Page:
To Die For
A Novel of Anne Boleyn
Meg's childhood flirtation with a boy on a neighboring estate turns to true love early on. When he is called to follow the Lord and be a priest she turns her back on both the man and his God. Slowly, though, both woo her back through the heady times of the English reformation. In the midst of it, Meg finds her place in history, her own calling to the Lord that she must follow, too, with consequences of her own. Each character in the book is tested to figure out what love really means, and what, in this life, is worth dying for.
Though much of Meg’s story is fictionalized, it is drawn from known facts. The Wyatt family and the Boleyn family were neighbors and friends, and perhaps even distant cousins. Meg’s brother, Thomas Wyatt, wooed Anne Boleyn and ultimately came very close to the axe blade for it. Two Wyatt sisters attended Anne at her death, and at her death, she gave one of them her jeweled prayer book—Meg.
Read an Excerpt
Year of Our Lord 1518
Allington Castle, Kent, England
Come with me,” I whispered to Anne. She turned to look at her older sister, Mary, busy flirting with our tutors—forbidden, and therefore enticing, conquests. After assessing the safety of our escape Anne turned back to me and nodded. She was up for... see more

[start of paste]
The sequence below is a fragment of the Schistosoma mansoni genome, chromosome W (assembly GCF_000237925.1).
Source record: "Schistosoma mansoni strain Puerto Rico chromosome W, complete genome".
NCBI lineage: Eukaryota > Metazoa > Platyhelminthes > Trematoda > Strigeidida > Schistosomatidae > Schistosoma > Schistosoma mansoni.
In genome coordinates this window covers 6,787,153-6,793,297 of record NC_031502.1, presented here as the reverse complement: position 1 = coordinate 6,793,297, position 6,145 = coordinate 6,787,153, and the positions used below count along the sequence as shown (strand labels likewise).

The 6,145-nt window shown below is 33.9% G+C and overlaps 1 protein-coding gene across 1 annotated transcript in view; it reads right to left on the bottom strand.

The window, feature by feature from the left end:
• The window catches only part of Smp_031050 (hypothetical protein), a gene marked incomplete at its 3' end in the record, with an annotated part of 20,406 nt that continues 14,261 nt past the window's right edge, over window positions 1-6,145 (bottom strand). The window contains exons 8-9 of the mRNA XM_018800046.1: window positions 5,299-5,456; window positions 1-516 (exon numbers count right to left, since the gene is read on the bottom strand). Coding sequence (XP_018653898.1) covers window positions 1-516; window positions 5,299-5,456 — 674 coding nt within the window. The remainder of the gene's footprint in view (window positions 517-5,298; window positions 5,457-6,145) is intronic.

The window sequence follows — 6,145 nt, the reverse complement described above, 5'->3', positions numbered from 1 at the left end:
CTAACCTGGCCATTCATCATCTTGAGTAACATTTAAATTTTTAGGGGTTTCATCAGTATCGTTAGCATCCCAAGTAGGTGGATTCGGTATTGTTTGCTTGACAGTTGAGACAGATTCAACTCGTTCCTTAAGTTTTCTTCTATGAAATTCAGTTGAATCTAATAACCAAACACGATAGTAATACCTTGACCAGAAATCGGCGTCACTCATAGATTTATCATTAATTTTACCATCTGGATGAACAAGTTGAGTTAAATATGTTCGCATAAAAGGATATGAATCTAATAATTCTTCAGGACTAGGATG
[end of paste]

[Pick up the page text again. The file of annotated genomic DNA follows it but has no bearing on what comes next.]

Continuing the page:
Reading Group Guide
TOPICS & QUESTIONS FOR DISCUSSION
1. The book opens with a glimpse of the friendship between Meg and Anne as teenagers and follows them through courtship and marriage, treachery and setbacks, childbearing and childlessness, immense riches, and a final difficult plummet to death. How is the evolution of women’s friendships in the twenty-first century similar to, and different from, women’s friendships in the sixteenth century?
2. A major theme in the book is the balance of love versus duty. Each has its own rewards and costs. In which situations must the women in the book balance love and duty? Does one character have a better grasp on the balance than the other? What kinds of love-versus-duty conflicts do women today face?
3. Tudor women, even and perhaps especially the highborn, had extreme social limits on their autonomy, and yet they did have some personal and community power. How is that illustrated in the book? Which characters use their power only for personal gain, and which use their power for the good of others, and how? Did/do women have certain ty see more